The pro-establishment people had cried themselves hoarse about foreign intervention over the recent visit of Indian leaders headed by Sitaram Yechuri of the CPI-Marxist or of other foreign leaders. The Indian team has taken interest in solving Nepal’s worsening problem of the restoration of democracy.

In the name of nationalism and sovereignty, the supporters of the act of regression against democracy — officially begun on October 4, 2002 — are denouncing the Indian leaders and other foreign supporters of democracy for having shown their solidarity with the seven-party’s anti-regression movement.

However, the relevant question is: What and who have caused ‘foreign intervention’? The incipient event has its parallel in 1950 when Jawaharlal Nehru took initiative in the beginning of the pro-democracy movement by receiving King Tribhuvan and family for asylum in India. Had the then incumbent prime minister Mohan Shumsher conceded the popular demand for regime change, India wouldn’t have ‘interfered’ in Nepal then. Mohan Shumsher’s subsequent disappearance from the scene as the autocratic prime minister saw the rise of the Gorkha Parishad acting stridently as a ‘nationalist’ party. Again, King Mahendra’s takeover in 1961 sired another case of Indian ‘intervention’, with the upholders of the ‘home-grown’ Panchayat system protesting against such ‘interference’.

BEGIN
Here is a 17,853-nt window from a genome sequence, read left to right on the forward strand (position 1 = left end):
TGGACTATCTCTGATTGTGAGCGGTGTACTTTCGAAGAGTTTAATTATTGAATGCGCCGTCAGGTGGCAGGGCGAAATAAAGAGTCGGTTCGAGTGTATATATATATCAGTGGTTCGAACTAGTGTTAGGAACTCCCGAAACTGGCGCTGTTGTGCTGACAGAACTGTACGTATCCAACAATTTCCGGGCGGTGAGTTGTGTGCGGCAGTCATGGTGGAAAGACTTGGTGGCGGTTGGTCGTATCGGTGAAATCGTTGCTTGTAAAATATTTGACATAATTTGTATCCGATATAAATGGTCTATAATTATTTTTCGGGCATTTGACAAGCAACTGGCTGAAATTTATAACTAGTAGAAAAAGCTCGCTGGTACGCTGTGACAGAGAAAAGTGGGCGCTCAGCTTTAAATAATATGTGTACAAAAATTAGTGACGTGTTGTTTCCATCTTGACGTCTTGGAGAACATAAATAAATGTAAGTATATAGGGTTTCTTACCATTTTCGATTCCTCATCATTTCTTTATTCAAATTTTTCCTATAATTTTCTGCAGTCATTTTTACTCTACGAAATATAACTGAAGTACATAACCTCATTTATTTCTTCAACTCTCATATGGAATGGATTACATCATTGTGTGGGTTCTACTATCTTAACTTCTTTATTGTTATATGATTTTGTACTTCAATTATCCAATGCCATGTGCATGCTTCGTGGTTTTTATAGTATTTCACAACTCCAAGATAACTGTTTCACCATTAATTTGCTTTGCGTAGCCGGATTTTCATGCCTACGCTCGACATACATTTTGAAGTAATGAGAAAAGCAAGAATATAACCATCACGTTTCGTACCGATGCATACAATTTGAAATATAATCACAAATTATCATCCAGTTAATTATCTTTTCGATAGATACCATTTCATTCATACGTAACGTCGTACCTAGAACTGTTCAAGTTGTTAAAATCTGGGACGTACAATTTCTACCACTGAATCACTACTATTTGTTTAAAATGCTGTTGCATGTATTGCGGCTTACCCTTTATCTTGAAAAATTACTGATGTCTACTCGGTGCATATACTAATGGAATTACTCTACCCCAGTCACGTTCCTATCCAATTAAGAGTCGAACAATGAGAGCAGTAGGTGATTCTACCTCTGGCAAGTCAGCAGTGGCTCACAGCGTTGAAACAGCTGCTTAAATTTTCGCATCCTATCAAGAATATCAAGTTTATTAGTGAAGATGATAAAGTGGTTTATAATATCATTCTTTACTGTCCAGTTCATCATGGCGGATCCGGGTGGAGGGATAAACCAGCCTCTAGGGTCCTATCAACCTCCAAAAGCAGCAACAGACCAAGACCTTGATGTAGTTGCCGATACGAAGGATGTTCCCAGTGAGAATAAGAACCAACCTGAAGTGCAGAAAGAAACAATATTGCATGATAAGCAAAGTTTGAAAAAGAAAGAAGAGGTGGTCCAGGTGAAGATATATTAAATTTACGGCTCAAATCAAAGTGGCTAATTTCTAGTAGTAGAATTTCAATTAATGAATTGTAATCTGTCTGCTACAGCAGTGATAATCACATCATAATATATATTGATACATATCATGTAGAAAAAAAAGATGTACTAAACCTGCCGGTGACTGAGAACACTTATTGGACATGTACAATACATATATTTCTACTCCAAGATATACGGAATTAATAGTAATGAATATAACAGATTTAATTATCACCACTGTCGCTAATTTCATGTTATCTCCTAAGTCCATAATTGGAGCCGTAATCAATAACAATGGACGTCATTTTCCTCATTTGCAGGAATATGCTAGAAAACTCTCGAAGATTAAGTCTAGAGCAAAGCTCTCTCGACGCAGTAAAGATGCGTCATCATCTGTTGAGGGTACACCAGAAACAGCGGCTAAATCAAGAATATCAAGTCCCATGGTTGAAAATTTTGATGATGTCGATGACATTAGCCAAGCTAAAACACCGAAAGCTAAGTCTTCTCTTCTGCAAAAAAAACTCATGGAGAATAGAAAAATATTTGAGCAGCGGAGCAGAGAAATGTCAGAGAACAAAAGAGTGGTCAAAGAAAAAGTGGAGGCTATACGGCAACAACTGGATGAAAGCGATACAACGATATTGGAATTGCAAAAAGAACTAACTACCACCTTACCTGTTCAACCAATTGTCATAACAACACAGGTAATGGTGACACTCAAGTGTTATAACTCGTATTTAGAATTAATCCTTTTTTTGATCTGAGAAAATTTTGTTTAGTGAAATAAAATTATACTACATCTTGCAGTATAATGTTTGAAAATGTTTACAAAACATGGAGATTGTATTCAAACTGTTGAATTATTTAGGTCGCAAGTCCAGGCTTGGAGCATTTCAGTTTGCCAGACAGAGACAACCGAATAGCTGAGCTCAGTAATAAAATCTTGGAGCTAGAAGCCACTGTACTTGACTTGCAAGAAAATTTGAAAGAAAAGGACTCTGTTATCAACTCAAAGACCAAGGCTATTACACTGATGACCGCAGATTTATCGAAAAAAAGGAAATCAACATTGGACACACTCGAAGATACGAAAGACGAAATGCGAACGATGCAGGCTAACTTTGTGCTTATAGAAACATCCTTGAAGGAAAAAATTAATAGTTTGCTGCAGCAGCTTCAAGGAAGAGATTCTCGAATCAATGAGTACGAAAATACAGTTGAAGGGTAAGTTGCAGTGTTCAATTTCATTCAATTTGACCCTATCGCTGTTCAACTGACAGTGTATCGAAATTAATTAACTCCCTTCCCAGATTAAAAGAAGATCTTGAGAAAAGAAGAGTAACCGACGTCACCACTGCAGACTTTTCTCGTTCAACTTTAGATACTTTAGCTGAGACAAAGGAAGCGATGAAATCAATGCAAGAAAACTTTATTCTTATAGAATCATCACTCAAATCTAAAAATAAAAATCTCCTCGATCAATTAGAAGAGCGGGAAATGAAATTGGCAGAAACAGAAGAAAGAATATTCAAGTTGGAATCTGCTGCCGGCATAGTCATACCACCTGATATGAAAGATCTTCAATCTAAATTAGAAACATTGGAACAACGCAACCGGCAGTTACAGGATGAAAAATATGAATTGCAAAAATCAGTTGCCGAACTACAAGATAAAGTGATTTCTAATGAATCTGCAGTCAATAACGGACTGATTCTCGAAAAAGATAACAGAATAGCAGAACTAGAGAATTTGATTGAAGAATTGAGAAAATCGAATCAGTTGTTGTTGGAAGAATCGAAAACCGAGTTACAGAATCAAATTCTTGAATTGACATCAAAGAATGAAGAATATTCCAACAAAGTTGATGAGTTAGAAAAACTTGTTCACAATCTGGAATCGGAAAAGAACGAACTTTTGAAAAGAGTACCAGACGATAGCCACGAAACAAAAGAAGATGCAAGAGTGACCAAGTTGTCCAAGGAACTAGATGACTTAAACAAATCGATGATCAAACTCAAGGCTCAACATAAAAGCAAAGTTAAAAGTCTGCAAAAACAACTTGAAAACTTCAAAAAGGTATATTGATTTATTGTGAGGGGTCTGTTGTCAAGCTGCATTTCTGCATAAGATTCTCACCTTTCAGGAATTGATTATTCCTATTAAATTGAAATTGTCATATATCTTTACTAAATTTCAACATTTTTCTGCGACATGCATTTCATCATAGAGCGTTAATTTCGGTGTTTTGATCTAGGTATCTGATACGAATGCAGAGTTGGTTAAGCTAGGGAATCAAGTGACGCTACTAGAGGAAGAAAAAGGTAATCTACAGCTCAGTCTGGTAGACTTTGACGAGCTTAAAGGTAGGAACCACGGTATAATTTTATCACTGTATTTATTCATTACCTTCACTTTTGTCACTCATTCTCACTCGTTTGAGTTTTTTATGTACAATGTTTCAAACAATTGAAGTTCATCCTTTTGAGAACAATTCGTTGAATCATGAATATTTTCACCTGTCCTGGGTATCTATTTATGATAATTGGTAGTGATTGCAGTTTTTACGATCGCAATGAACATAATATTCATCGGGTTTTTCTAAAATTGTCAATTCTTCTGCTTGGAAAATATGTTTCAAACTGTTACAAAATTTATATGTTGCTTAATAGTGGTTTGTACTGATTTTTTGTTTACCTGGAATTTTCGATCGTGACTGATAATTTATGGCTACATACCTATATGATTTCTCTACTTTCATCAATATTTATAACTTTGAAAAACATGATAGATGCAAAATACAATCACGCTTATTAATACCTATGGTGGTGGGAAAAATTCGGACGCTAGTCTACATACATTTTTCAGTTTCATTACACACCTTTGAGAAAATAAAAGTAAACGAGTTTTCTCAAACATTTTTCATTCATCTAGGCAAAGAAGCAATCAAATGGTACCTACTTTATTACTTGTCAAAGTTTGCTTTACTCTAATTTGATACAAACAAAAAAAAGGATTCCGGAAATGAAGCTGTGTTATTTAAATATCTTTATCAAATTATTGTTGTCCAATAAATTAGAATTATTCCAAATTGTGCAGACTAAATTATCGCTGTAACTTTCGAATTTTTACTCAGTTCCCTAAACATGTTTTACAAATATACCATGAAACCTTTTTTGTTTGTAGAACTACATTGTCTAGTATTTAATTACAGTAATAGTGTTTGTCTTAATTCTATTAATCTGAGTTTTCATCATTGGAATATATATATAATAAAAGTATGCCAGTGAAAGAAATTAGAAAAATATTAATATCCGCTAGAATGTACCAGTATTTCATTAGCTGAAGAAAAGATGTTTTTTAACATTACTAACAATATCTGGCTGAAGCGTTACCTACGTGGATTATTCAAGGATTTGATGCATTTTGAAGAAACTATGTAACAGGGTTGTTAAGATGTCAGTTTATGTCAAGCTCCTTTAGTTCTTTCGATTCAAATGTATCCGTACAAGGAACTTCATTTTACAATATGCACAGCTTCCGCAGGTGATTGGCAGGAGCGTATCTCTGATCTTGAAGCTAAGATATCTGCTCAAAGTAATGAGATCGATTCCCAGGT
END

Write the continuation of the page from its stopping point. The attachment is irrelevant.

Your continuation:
Came 1990 with the oppressed Nepalis rising against the 30-year-old Panchayat system. Visiting Indian political leaders directly supported the movement. Call it, again, ‘Indian interference’, but one should think who were responsible for ‘the Indian interference in sovereign Nepal’s internal matters?’ The same episode has been repeated now.

But are those blaming the Indian and other foreign leaders for meddling in Nepal’s affairs true patriots and nationalists by their feeling and character? Even if they were so, they had better look back at the pages of history of freedom movements in other countries, which are replete with examples of their description of ‘foreigners intervening in the internal affairs of the others.’ What have they to say about Wordsworth and Shelly singing praises of the French Revolution of 1789 waxing eloquent when the Parisians stormed the Bastille? Were all the great luminaries acting in the role of ‘interventionists’?

Meanwhile, are these ‘patriotic’ people fully familiar with the concepts of ‘sovereignty’ and ‘nationalism’? If they really are, how is it that they happen to be total ignoramuses when it comes to the issues of human rights, freedom, liberty and democracy? The struggle for freedom recognises no national frontiers, and the freedom fighters are ever prepared to fight their war in all climes, irrespective of the existence of a nation’s demarcation of its territory.

Also, how are the incumbency supporters to explain the hospitality accorded to people like Ashok Singhal and Yogi Adityanath when they visited Nepal to ‘grace’ a ceremony of near-State importance or occasion?

After all, they, too, are foreigners in the true sense of the term. Similarly, how is the establishment to justify its receiving foreign aid when the government is so vocal in denouncing the phenomenon of foreign money pouring into Kathmandu in aid of the parties for carrying their anti-regression agitation?